The scale and ambition of the study is impressive, but perhaps more important, the research identified a new genetic variant that increases the risk of Alzheimer’s disease and already had identified an APP variant that is associated with decreased risk of Alzheimer’s Disease. It also confirmed variants that increase the risk of diabetes and a variant that results in atrial fibrillation.
The database of human genetic variation (dbSNP) contained over 50 million unique sequence variants yet this database only represents a small proportion of single nucleotide variants which is thought to exist. These “private” or rare variants undoubtedly contribute to important phenotypes, such as disease susceptibility. Non-SNV variants, like indels and structural variants, are also under-represented in public databases. The only way to fully elucidate the genetic basis of a trait is to consider all of these types of variants, and the only way to find them is by large-scale sequencing.

Curation of Population Genomic Sequencing Programs/Corporate Partnerships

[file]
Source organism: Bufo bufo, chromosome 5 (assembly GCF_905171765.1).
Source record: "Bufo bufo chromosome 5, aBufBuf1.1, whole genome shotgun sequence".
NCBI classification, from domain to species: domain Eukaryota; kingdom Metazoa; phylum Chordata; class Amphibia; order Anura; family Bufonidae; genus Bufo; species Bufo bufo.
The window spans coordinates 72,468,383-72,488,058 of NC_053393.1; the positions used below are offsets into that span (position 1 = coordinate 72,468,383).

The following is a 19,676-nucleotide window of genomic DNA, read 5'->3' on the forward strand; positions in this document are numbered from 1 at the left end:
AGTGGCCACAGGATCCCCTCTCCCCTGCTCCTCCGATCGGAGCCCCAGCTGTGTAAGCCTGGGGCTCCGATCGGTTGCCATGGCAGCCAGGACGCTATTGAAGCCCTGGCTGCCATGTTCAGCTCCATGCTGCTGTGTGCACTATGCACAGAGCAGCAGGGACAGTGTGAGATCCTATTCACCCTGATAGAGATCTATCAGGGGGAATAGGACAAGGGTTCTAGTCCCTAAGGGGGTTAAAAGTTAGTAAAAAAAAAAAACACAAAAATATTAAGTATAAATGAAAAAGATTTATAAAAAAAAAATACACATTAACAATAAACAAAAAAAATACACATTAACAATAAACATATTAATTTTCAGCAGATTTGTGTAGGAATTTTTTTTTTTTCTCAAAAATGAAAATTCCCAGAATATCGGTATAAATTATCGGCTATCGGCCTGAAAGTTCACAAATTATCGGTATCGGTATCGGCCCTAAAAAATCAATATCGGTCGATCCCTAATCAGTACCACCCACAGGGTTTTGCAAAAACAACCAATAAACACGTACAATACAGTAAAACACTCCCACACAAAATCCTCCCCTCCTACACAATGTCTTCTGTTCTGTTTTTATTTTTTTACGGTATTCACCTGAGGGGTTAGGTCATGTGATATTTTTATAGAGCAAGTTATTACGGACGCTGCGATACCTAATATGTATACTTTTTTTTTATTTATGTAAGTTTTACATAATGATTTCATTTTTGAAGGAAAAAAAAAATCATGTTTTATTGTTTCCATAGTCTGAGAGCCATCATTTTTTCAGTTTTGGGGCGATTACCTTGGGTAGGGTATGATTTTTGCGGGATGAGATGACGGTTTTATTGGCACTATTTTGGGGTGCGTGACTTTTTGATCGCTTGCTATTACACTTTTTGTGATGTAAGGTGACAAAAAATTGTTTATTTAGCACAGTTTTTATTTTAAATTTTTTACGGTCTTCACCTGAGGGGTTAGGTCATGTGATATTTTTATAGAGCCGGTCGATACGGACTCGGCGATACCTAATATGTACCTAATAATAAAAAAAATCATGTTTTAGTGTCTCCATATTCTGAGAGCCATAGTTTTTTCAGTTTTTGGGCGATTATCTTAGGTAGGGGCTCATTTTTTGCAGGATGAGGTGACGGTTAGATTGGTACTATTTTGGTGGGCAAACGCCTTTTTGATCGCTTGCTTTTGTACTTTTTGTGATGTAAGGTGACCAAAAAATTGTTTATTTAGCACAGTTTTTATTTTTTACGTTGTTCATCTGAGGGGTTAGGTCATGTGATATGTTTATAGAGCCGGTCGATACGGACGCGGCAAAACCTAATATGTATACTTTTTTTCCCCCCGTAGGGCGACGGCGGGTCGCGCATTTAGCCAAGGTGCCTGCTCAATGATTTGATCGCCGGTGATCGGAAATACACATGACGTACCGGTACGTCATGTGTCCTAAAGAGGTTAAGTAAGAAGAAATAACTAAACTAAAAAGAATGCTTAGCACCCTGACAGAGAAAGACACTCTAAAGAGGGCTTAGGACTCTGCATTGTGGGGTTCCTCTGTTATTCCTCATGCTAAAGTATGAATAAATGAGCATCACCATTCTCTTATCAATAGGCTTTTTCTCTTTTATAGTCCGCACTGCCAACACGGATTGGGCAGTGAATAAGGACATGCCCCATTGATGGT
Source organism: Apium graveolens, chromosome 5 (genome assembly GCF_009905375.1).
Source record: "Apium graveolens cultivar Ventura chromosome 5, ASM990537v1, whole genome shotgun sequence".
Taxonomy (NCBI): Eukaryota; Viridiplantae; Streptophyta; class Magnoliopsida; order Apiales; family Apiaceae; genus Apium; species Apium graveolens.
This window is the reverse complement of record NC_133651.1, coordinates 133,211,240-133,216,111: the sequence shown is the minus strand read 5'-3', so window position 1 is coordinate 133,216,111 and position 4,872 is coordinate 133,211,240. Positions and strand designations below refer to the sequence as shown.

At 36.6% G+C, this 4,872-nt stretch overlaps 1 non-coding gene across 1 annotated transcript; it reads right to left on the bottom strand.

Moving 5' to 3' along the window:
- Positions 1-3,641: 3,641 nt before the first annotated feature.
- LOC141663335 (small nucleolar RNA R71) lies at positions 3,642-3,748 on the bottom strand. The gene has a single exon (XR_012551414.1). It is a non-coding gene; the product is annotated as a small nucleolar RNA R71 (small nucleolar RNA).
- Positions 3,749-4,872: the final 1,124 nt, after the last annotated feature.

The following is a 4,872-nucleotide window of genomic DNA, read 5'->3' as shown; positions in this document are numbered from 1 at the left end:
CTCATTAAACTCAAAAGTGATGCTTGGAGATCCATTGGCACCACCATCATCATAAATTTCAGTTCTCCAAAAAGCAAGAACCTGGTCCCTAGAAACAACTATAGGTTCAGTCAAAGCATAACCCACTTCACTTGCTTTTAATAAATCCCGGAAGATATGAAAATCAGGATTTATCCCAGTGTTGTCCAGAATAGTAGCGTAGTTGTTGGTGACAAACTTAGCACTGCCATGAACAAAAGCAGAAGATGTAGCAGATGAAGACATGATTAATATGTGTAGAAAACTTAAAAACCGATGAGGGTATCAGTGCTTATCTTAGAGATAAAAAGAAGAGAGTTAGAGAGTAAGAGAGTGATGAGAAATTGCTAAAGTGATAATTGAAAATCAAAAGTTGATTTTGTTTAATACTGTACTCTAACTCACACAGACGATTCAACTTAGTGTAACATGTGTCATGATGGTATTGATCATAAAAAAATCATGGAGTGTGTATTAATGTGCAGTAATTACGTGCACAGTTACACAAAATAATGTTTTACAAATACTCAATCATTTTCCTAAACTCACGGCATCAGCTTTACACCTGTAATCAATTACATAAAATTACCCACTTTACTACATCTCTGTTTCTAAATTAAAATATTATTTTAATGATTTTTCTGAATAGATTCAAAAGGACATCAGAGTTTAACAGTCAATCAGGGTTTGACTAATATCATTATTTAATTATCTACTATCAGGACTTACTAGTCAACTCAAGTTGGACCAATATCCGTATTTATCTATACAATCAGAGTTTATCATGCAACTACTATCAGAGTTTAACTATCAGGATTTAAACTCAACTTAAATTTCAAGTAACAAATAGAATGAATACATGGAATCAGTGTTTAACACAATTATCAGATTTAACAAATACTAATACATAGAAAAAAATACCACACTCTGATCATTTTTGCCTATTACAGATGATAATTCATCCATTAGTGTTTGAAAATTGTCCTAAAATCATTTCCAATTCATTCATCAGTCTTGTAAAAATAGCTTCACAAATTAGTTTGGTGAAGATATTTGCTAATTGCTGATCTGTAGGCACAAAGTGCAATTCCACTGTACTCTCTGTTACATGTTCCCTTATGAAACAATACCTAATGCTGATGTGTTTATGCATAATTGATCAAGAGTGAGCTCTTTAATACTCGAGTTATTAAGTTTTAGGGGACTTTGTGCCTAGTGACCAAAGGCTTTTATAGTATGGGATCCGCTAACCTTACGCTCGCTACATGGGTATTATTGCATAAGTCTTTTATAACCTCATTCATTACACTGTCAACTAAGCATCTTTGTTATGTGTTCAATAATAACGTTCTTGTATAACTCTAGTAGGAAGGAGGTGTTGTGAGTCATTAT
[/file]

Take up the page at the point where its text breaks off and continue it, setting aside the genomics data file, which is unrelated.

Click on “Curation of genomic studies” below for full Table

Curation of genomic studies
Study Partners Population Enrolled Disease areas Analysis
Icelandic Genome

Project

deCODE/Amgen Icelandic 2,636 Variants related to: Alzheimer’s, cardiovascular, diabetes WES + EMR; blood samples
Genome Sequencing Study Geisinger Health System/Regeneron Northeast PA, USA 100,000 Variants related to hypercholestemia, autism, obesity, other diseases WES +EMR +MyCode;

– Blood samples

The 100,000 Genomes Project National Health Service/NHS Genome Centers/ 10 companies forming Gene Consortium including Abbvie, Alexion, AstraZeneca, Biogen, Dimension, GSK, Helomics, Roche,   Takeda, UCB Rare disorders population UK Starting to recruit 100,000 Initially rare diseases, cancer, infectious diseases WES of blood, saliva and tissue samples

Ref paper

Saudi Human Genome Program 7 centers across Saudi Arabia in conjunction with King Abdulaziz City Science & Tech., King Faisal Hospital & Research Centre/Life Technologies General population Saudi Arabia 20,000 genomes over three years First focus on rare severe early onset diseases: diabetes, deafness, cardiovascular, skeletal deformation Whole genome sequence blood samples + EMR
Genome of the Netherlands (GoNL) Consortium consortium of the UMCG,LUMCErasmus MCVU university and UMCU. Samples where contributed by LifeLinesThe Leiden Longevity StudyThe Netherlands Twin Registry (NTR), The Rotterdam studies, and The Genetic Research in Isolated Populations program. All the sequencing work is done by BGI Hong Kong. Families in Netherlands 769 Variants, SNV, indels, deletions from apparently healthy individuals, family trios Whole genome NGS of whole blood no EMR

Ref paper in Nat. Genetics

Ref paper describing project